The technological basis for the game will be a PC/tablet application that is stylistically modeled after Facebook. Upon download, the week’s mission will be revealed to the user via the mimicked “news feed” feature. In order to progress to the next level, players will need to glean information from legitimate and in-game Facebook profiles, receive clues from text messages and calls from the game’s characters, and trace their steps using Google Maps. Djamil Kemal, marketing and business development director for Lexis Numerique, explained to IGN that add-ons to the regular game can earn users extra points: “For example, the most involved players can use geolocalisation, where you go to a specific place and check it out with your phone.” Alt-Minds is set in Europe, but this element will be modified to account for the location of foreign players.
As for the plot of the game itself, it will certainly appeal to crime-show addicts and mystery buffs. The story revolves around a group of five scientific researchers from the University of Belgrade who disappear mysteriously in the Ukraine. The clandestine foundation to which the researchers are tied launches its own private investigation, calling on internet users to aid in its quest–and the user is one of those enlisted. The player will be provided with pieces of information through video clips and personal messages and delegated tasks by fictional team members to aid in the recovery mission. Though designed to be a one-player game, users can collaborate and share clues with real-world friends and can receive optional additional codes from participation in geolocalisation assignments.
Get a taste for the immersion experience Alt-Minds will provide to its players by checking out its trailer on IGN.
Jen Doll at The Atlantic explores how much of a role pay should play in the “business” of writing. Throughout the piece, Doll refers frequently to Harper Perennial editor Carl Morgan’s experimental blog 52 Stories, which published a new short story each week by a writer who worked for free. Morgan said he received an astounding number of submissions–a sign, he claims, of how the creative impetus for writing does not need to be sparked by money. Picking from the stories he had received, Morgan recently published a collection, titled Forty Stories, that showcases some of the best his blog had to offer. It is available here as a PDF.
Forty Stories contributor Ben Greenman perhaps sums our thoughts up best:
“For the same reason musicians donate songs to tribute albums or actors work for scale on projects that interest them. I’m writing stories, and I like for them to find homes, sometimes for profit, sometimes not–art isn’t money, at its root, and when the two line up felicitously, fine, but if they diverge, that’s fine, too.”
Is “transmedia storytelling” a great new career option for English majors of the 21st century?
Ford has collaborated with transmedia storytelling leader 42 Entertainment and partnered with radio and television personality Ryan Seacrest to introduce its all-new Ford Fusion through a multifaceted transmedia promotional campaign, “Random Acts of Fusion”, which will run through the debut of the Fusion in late October.
Says Jim Farley, Ford group VP of Marketing, Sales & Service: “We are taking a completely unique approach to introduce the new Fusion with a transmedia program, launching this transformational vehicle that over-delivers with its distinctive blend of style, intelligence and technology . . . Combining social media, entertainment and unexpected consumer experiences will allow us to connect with audiences through every type of media, making Fusion’s profile larger than ever.”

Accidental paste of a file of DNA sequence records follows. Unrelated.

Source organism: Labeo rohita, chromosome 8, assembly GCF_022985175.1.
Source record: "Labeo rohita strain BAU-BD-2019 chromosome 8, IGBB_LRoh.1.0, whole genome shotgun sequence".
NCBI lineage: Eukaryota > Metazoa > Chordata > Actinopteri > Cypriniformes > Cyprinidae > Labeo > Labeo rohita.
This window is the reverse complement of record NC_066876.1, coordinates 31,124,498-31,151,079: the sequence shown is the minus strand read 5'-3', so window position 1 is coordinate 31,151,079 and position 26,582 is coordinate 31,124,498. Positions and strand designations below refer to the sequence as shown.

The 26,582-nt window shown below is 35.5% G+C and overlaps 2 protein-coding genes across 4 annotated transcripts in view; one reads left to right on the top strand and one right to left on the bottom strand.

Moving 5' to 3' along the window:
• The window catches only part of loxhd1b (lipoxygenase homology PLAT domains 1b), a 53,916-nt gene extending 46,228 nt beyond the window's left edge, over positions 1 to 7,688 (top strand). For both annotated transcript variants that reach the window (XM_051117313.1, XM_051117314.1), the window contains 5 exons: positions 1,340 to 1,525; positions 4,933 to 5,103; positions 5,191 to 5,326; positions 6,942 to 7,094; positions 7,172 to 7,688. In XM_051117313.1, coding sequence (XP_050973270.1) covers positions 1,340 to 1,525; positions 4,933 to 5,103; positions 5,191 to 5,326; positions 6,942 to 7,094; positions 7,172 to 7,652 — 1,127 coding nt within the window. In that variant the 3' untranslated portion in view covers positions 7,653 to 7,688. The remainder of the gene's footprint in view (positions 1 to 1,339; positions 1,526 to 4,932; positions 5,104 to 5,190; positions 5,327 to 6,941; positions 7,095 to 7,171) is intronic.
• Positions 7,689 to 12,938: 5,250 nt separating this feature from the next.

The “Random Acts of Fusion” campaign will feature several celebrities throughout its cross-country run, designed to introduce the Fusion to consumers before it hits showrooms this fall. The program will unravel over the course of several months through a story arc created via interactive media channels, including radio, broadcast, and social networks. As a result, its title is not intended to be entirely clear from the start, as consumers will gain a better understanding of the name and its relation to the car as they “unlock” elements of the Fusion’s transformative story through these channels.
A more personal aspect of the campaign involves Ford’s plan to loan 100 of the new Fusions for a short period of time to 1,000 people, selected based on submissions of personal stories. These participants may follow the lead of past Ford “influencers” who blogged about their experiences and became brand ambassadors prior to the debut of the 2010 Fiesta. The Fusion’s launch campaign involves several more platforms than its precedent, and kicked off just last week with a video featuring instructions from Seacrest. The video must reach the 1,000 view mark before progressing to the next level of the story, and a series of codes allows viewers to participate in some way at each step.
To get a jump start at putting the story together, you can visit the Ford Fusion on Facebook at www.facebook.com/fordfusion and view Seacrest’s first video and follow the campaign on Twitter via the #RandomActs hashtag.
See on news.google.com
1,046 tweets compose the story of fictional Harlod, shared with Twitter followers of @Henderzones in regular 140-character plot bites from January to June 2012 in the most extravagant internet literary epic to date. Crafted by LA-based web-designer Cameron McBride, the tale continues the story of the Bigfoot family from the 1987 film “Harry and the Hendersons” from the perspective of an unnamed narrator suffering from a head injury that causes him to type in mangled English.